The Con Home piece makes the further argument that it’s only the Eurocrats who want to be hardline about this. National governments – who have to answer to actual electorates – will be more willing to negotiate.

And so, for all the bluster now, Theresa May and Donald Tusk will be skipping through a meadow, arm in arm, before the year is out.

Before we go any further, I have a confession: I found myself nodding along with some of this. Yes, of course it’s in nobody’s interests to create unnecessary enmity between Britain and the continent. Of course no one will want to crash the economy. Of course.

I’ve been told by friends on the centre-right that Hannan has a compelling, faintly hypnotic quality when he speaks and, in retrospect, this brief moment of finding myself half-agreeing with him scares the living shit out of me. So from this point on, I’d like everyone to keep an eye on me in case I start going weird, and to give me a sharp whack round the back of the head if you ever catch me starting a tweet with the word, “Friends-”.

Anyway. Shortly after reading things, reality began to dawn for me in a way it apparently hasn’t for Daniel Hannan, and I began cataloguing the ways in which his argument is stupid.

Problem number one: Remarkably for a man who’s been in the European Parliament for nearly two decades, he’s misunderstood the EU. He notes that “deeper integration can be more like a religious dogma than a political creed”, but entirely misses the reason for this. For many Europeans, especially those from countries which didn’t have as much fun in the Second World War as Britain did, the EU, for all its myriad flaws, is something to which they feel an emotional attachment: not their country, but not something entirely separate from it either.

Consequently, it’s neither a club, nor a “protection racket”: it’s more akin to a family. A rational and sensible Brexit will be difficult for the exact same reasons that so few divorcing couples rationally agree not to bother wasting money on lawyers: because the very act of leaving feels like a betrayal.

Or, to put it more concisely, courtesy of Buzzfeed’s Marie Le Conte:

Problem number two: even if everyone was to negotiate purely in terms of rational interest, our interests are not the same. The over-riding goal of German policy for decades has been to hold the EU together, even if that creates other problems. (Exhibit A: Greece.) So there’s at least a chance that the German leadership will genuinely see deterring more departures as more important than mutual prosperity or a good relationship with Britain.

And France, whose presidential candidates are lining up to give Britain a kicking, is mysteriously not mentioned anywhere in either of Daniel’s columns, presumably because doing so would undermine his argument.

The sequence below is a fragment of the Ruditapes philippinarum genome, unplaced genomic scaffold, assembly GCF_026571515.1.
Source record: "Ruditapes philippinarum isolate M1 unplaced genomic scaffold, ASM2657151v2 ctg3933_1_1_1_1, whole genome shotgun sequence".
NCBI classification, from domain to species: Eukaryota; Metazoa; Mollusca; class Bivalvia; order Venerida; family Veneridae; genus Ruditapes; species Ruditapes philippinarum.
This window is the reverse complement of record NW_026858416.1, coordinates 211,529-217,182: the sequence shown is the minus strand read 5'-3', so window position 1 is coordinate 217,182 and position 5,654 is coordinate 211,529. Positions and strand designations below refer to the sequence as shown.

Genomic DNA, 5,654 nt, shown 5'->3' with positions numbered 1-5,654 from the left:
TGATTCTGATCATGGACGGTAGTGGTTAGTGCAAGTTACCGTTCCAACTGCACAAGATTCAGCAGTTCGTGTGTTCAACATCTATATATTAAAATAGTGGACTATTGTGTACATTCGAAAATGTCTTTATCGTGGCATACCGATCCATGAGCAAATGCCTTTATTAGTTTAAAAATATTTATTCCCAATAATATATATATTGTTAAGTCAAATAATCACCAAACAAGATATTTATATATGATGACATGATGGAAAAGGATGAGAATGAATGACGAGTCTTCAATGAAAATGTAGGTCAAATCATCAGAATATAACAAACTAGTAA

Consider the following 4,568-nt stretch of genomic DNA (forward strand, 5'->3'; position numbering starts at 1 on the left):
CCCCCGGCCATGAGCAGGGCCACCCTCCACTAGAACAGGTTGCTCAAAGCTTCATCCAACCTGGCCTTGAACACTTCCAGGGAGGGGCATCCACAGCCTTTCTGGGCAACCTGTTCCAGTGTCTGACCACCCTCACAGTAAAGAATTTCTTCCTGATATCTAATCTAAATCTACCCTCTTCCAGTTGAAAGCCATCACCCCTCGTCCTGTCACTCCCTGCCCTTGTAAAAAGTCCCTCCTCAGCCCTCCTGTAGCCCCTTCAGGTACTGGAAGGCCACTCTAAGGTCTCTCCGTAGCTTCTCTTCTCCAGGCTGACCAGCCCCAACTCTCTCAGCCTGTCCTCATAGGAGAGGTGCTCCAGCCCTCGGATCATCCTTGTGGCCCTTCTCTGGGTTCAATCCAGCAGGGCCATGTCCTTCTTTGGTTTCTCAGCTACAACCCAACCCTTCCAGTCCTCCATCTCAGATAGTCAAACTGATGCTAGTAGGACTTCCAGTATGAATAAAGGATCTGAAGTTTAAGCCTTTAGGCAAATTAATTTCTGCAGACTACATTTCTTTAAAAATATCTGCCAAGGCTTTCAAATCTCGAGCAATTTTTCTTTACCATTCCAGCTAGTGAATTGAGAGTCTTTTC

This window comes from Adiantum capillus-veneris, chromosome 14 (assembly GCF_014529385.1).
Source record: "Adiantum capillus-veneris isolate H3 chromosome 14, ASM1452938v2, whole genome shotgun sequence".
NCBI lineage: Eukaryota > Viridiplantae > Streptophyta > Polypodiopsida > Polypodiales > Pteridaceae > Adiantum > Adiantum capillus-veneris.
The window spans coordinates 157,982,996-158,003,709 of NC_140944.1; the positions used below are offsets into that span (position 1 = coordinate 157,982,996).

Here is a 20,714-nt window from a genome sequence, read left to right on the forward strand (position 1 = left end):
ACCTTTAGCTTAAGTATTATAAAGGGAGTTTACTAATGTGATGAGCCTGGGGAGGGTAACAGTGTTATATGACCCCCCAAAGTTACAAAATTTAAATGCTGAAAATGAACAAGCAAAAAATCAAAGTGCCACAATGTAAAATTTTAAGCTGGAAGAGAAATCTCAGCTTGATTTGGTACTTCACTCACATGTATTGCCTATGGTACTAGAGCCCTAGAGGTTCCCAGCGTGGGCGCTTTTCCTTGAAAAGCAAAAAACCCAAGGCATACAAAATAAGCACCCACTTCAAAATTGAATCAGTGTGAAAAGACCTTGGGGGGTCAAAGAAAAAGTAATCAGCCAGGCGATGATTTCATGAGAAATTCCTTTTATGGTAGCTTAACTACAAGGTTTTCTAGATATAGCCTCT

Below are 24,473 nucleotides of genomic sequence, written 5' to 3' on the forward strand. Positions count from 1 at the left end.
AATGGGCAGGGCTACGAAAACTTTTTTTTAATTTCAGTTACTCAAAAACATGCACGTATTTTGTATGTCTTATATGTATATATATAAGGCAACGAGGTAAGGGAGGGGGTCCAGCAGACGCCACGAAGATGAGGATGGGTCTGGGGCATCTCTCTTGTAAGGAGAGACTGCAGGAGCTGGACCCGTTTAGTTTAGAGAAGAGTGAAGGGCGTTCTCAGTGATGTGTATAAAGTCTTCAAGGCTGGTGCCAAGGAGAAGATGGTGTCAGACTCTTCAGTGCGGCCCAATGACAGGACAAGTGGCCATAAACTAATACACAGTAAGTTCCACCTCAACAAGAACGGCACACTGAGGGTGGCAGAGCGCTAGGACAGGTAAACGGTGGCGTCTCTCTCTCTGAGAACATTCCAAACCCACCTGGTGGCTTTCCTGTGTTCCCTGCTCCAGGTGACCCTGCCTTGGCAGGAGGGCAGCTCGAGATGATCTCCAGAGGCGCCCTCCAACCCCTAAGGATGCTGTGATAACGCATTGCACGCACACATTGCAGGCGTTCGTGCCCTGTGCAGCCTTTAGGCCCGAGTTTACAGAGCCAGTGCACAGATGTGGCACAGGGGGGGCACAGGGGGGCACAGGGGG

So – the list of priorities Hannan describes may look rational from a British perspective. Unfortunately, though, the people on the other side of the negotiating table won’t have a British perspective.

Problem number three is this line from the Con Home piece:

“Might it truly be more interested in deterring states from leaving than in promoting the welfare of its peoples? If so, there surely can be no further doubt that we were right to opt out.”

If there any rhetorical technique more skin-crawlingly horrible, than, “Your response to my behaviour justifies my behaviour”?

I could go on, about how there’s no reason to think that Daniel’s relatively gentle vision of Brexit is shared by Nigel Farage, UKIP, or a significant number of those who voted Leave. Or about the polls which show that, far from the EU’s response to the referendum pushing more European nations towards the door, support for the union has actually spiked since the referendum – that Britain has become not a beacon of hope but a cautionary tale.

But I’m running out of words, and there’ll be other chances to explore such things. So instead I’m going to end on this:

Hannan’s argument – that only an irrational Europe would not deliver a good Brexit – is remarkably, parodically self-serving. It allows him to believe that, if Brexit goes horribly wrong, well, it must all be the fault of those inflexible Eurocrats, mustn’t it? It can’t possibly be because Brexit was a bad idea in the first place, or because liberal Leavers used nasty, populist ones to achieve their goals.

Read today, there are elements of Hannan’s columns that are compelling, even persuasive. From the perspective of 2020, I fear, they might simply read like one long explanation of why nothing that has happened since will have been his fault.

Jonn Elledge is the editor of the New Statesman's sister site CityMetric. He is on Twitter, far too much, as @JonnElledge.